A Narrowing of the Spinal CanalAt MiVIP, our minimally invasive spine surgeons are experts at diagnosing and treating painful and degenerative back ailments like spinal stenosis. Typically a cause of degenerative joint disorder, spinal stenosis is a condition where the spinal canal, or the open spaces in the vertebrae, narrows.
Spinal stenosis is also called lumbar spinal stenosis and cervical spinal stenosis, depending on where the affected area is located along the spine. Lumbar stenosis affects the lower back and cervical stenosis affects the neck.
How Common is Spinal StenosisLumbar stenosis is the most common form of stenosis and affects approximately 9 percent of the population. Research indicates that as baby boomers grow older, lumbar stenosis will affect approximately 2.5 million Americans by the year 2021. The large majority of patients with this condition are over 50 years old.
What Causes Spinal StenosisSpinal Stenosis is often caused by:
- Age – As an individual increases in age, the spinal discs have a greater chance of drying out of herniating. Bone spurs can develop, joints may break down and the spine can compress due to osteoporosis.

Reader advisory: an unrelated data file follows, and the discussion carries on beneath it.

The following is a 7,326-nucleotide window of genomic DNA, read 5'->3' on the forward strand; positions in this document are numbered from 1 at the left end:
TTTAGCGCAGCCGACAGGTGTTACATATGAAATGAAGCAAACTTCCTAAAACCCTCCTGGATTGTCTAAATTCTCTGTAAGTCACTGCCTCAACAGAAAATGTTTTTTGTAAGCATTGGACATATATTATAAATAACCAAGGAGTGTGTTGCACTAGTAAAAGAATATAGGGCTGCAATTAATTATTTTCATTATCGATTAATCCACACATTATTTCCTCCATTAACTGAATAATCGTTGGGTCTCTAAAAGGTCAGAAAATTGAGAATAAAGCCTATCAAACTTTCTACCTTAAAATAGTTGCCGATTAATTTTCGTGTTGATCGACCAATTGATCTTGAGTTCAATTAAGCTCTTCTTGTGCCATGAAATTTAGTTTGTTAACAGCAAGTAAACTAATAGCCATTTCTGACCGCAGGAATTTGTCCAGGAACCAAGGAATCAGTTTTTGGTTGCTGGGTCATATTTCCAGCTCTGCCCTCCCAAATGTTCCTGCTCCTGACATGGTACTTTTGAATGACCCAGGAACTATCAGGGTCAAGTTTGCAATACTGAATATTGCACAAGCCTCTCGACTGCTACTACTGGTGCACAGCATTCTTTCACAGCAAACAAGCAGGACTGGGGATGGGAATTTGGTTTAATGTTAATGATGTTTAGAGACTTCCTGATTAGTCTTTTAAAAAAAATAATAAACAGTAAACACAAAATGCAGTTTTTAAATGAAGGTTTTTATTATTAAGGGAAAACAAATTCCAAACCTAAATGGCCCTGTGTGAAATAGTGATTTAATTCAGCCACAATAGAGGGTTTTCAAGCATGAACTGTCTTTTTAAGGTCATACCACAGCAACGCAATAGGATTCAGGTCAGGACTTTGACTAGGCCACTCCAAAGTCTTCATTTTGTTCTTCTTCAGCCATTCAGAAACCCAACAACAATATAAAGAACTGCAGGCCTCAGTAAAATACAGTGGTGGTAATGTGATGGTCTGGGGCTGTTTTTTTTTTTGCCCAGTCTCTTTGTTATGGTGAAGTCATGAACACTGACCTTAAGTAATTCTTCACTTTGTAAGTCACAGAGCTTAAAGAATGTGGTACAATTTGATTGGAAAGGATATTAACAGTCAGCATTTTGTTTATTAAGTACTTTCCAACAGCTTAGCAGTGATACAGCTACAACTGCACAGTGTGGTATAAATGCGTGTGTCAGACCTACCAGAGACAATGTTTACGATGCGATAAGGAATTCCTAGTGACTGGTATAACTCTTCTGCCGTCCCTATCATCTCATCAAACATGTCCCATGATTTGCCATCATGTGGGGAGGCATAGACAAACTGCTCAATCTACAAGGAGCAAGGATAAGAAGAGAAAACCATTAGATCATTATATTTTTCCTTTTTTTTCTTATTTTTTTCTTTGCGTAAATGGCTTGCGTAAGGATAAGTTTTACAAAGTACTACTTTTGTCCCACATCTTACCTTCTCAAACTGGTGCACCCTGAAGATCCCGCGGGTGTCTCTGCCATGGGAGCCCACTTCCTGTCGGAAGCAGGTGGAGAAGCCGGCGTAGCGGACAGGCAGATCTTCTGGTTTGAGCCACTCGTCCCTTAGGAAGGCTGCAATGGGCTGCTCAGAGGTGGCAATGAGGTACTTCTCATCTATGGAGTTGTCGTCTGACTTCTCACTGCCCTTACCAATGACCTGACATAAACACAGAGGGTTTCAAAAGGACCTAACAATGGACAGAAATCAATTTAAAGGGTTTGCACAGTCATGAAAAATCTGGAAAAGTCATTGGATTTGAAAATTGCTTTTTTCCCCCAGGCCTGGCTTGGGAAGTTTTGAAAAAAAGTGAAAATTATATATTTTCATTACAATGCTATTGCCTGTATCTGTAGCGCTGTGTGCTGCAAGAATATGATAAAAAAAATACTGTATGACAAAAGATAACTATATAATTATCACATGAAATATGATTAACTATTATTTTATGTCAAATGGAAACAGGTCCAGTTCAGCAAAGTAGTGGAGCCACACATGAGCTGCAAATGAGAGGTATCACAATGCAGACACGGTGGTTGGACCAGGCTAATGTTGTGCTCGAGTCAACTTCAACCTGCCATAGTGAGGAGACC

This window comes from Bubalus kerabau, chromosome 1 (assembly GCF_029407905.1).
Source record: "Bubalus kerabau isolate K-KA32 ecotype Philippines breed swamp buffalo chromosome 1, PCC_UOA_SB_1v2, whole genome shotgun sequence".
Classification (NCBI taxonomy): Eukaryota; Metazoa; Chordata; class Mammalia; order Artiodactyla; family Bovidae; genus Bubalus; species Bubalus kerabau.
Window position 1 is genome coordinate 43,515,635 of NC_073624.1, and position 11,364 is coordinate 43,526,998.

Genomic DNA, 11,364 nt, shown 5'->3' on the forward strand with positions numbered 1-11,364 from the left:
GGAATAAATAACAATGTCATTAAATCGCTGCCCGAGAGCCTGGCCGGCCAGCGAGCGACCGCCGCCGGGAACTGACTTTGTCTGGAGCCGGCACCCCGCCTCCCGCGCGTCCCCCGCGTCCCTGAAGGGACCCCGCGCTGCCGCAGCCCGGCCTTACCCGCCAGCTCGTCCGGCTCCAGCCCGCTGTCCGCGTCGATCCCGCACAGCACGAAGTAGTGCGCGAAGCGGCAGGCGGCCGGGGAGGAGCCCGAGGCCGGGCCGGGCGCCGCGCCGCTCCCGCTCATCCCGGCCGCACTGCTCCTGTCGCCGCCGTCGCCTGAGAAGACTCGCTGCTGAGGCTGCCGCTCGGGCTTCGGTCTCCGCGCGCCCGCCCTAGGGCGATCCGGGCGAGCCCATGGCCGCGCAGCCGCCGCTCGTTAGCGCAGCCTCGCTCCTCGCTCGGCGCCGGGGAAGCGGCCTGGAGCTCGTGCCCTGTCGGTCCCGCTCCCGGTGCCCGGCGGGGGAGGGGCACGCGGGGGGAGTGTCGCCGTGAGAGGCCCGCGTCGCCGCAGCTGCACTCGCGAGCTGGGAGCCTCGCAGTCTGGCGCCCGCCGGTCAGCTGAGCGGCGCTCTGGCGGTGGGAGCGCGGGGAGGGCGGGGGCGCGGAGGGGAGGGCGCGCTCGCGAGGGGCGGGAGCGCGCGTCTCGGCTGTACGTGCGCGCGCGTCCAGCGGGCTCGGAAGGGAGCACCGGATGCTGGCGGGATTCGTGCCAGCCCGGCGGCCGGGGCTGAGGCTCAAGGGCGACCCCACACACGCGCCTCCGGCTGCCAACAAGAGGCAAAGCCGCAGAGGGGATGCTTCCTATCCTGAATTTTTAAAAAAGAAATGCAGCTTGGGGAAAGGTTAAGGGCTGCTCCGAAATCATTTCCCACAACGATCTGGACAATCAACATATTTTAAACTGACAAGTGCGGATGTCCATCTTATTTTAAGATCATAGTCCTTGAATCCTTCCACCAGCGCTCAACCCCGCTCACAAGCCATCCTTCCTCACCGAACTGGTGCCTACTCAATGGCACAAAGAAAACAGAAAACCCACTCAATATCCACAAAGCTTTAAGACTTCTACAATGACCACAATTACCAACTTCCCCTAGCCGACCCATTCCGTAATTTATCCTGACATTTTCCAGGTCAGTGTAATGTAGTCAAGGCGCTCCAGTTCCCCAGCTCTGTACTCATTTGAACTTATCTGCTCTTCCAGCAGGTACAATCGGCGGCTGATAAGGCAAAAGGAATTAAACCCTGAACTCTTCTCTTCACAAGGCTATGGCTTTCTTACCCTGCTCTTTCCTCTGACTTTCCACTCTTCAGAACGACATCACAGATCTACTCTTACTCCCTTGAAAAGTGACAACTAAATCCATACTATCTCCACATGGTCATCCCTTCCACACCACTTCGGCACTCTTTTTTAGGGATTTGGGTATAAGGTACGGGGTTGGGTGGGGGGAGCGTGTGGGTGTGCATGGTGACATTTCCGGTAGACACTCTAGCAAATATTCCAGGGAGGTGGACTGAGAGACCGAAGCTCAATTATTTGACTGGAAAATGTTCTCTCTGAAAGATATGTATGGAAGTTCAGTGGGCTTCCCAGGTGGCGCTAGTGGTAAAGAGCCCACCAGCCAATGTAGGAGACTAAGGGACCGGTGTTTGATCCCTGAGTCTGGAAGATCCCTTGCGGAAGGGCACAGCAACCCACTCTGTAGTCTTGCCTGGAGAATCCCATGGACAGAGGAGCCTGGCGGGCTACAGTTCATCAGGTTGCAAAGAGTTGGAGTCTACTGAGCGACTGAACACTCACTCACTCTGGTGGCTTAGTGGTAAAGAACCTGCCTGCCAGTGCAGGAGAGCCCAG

- Heredity – Some people are born with a spinal canal that is too small. Other structural deformities are present at birth, causing the spine to narrow.
- Trauma – When accidents dislocate the spine, or spinal fragments are forced through the canal, narrowing can occur.
- Tumors – Often inflammation due to spinal tumors can press on the spinal cord and cause the spaces between the spine to constrict.
Spinal Stenosis SymptomsSymptoms of spinal stenosis depend on whether or not the zone affected is the lumbar or cervical area. The common symptoms per area include:
- Neck – A foot, leg, arm or hand might be weak, numb or tingle. In extreme cases, the individual with cervical stenosis may have incontinence as the nerves to the bowel and bladder are distressed.
- Lower Back – Excessive walking or standing may cause pain and cramping of the legs. Patients notice that the pain subsides after bending forward or sitting.
How to Treat Spinal StenosisCommon treatment options for spinal stenosis include:
- Medication – Pain relievers and muscle relaxants can help control associated pain. Steroid injections are a popular option to help reduce isolated pain and relieve spinal pressure.
- Therapy – In many cases, physical therapy is effective at increasing strength, improving balance and maintaining spinal flexibility.
- Surgery – If conservative treatments are ineffective, or if extreme spinal stenosis has led to disability, surgery may be the most useful option. A laminectomy is often used to relieve the pressure that is placed on the nerve roots or spinal cord, and a foraminotomy may be required to open up the small gaps between the vertebrae.